Mosier groundwater contaminated after derailment spill
By Patrick Mulvihill, July 22, 2016
Regulators have found contaminated groundwater at the site of the June 3 fiery oil train derailment in Mosier.
There’s no current threat to drinking water or beach users, according to Oregon Department of Environmental Quality (DEQ), but concerns have surfaced for wildlife health in the Rock Creek wetland near the Columbia River.
“It really isn’t a significant issue of harming human health; however, there is a wetland (nearby) and we’re mainly concerned for animals (living there),” said Bob Schwarz, DEQ project manager.
DEQ staff found high levels of benzene and other volatile organic compounds in one of four test wells crews installed north of the Union Pacific train tracks in Mosier shortly after the train wreck.
Schwarz described the contaminant levels discovered at the east-most site as roughly 10 times higher than the safe amount for animal populations — 1,800 parts of benzene per billion, compared to the ecological risk level of 130 parts.
The wetland ecosystem includes various amphibians and insects, he said.
DEQ has ruled the local drinking water safe because Mosier’s municipal water supply is located about a mile away from the spill area, uphill.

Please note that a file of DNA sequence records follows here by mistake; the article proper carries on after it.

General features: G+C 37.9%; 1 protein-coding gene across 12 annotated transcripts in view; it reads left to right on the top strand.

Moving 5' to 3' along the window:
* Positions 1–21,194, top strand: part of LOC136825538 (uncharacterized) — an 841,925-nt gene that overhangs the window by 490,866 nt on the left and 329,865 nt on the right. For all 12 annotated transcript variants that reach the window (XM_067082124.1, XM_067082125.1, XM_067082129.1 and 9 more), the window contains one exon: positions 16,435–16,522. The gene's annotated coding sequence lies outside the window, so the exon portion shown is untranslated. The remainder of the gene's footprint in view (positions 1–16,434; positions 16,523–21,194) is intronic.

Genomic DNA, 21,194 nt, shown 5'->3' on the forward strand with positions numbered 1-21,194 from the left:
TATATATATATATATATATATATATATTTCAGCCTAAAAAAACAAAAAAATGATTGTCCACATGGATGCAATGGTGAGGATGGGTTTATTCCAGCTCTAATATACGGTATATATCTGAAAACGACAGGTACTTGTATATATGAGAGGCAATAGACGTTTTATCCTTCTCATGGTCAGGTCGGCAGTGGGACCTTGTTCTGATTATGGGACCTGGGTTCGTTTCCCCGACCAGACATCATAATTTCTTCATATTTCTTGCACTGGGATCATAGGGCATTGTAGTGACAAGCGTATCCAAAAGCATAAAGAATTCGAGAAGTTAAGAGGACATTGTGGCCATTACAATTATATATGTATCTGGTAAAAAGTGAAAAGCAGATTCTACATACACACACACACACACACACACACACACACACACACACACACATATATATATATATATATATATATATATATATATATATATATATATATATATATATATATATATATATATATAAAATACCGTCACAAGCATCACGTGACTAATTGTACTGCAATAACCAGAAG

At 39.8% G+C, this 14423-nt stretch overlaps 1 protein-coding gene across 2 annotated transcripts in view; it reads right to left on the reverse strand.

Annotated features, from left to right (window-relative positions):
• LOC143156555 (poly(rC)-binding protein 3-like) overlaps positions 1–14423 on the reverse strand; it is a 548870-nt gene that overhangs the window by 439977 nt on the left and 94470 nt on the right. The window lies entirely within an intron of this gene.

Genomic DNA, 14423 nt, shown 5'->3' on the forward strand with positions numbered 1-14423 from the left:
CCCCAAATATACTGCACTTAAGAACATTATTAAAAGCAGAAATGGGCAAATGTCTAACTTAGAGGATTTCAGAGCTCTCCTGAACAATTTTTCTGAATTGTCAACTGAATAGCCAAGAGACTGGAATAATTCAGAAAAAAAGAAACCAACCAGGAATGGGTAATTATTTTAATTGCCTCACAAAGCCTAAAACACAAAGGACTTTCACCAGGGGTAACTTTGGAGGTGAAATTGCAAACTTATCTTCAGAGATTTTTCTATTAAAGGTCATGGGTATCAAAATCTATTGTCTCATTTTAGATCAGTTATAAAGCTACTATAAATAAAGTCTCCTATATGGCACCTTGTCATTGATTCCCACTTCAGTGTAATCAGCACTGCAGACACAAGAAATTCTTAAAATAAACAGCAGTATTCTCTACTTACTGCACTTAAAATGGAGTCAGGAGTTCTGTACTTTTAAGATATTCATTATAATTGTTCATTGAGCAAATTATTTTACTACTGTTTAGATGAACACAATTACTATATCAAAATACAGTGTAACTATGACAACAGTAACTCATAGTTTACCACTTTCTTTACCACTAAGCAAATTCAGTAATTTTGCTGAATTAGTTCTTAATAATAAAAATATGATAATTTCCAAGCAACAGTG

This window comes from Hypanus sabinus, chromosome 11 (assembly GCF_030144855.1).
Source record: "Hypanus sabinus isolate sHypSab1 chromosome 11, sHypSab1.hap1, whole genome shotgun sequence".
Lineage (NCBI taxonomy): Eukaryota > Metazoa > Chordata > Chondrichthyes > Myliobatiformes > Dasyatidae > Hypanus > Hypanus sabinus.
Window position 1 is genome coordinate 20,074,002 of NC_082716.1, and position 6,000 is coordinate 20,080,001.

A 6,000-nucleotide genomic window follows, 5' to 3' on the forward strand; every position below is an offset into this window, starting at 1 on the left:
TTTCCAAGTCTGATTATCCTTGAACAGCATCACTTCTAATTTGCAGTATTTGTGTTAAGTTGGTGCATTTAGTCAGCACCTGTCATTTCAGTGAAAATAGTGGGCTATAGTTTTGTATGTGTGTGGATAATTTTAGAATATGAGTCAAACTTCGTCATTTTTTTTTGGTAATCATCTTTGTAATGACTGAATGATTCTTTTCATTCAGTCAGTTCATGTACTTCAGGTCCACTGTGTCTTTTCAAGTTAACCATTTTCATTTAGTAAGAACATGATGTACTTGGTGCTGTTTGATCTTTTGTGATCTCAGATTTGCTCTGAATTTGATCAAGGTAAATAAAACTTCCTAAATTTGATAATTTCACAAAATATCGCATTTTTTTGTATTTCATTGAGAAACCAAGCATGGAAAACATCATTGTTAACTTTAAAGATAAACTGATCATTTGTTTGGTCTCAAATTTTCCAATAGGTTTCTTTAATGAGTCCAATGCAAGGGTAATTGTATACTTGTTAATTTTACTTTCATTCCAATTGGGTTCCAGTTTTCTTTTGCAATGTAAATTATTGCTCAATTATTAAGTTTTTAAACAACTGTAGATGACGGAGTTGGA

Beach access at Mosier — a popular watersports access spot — has been deemed safe. Booms laid out on the river following the derailment (to catch a small sheen of oil) have since been removed.
Mosier’s wastewater system is also back in action. While heavy green sewage tanks and pump trucks were a common sight during early June, the town no longer trucks sewage to Hood River for treatment.
In the derailment, 16 cars of a 96-car Union Pacific train bearing Bakken crude oil left the tracks in what U.P. ruled an accident due to faulty rail bolts. At least three cars caught fire. Crews extinguished the blaze by early morning the next day.
About 47,000 gallons of oil escaped from four rail cars.
During the wreck, one of the railcars tore off the lid of a sanitary sewer manhole, allowing roughly 13,000 gallons of oil to flow into the nearby Mosier wastewater treatment plant. That system was shut down as crews worked to pump out oil and clean the piping network.
As a temporary fix, workers trucked sewage from Mosier to Hood River for treatment at the municipal plant on Riverside Drive. By June 16, the plant was restored, and shortly after Mosier’s system was fully functional.
A small sheen of oil leaked into the Columbia River through the wastewater system at some point following the wreck, DEQ reported.
Crews cast out absorbing booms into the river to contain the sheen. The exact amount is “unknown but low in volume,” according to a DEQ fact sheet, but it quickly dissipated.
Surface water samples in the river didn’t show any significant contamination from the spill, Schwarz said. He expects the booms will be replaced in September, before autumn rains, in case new rain flushes any oil from the ground into the river.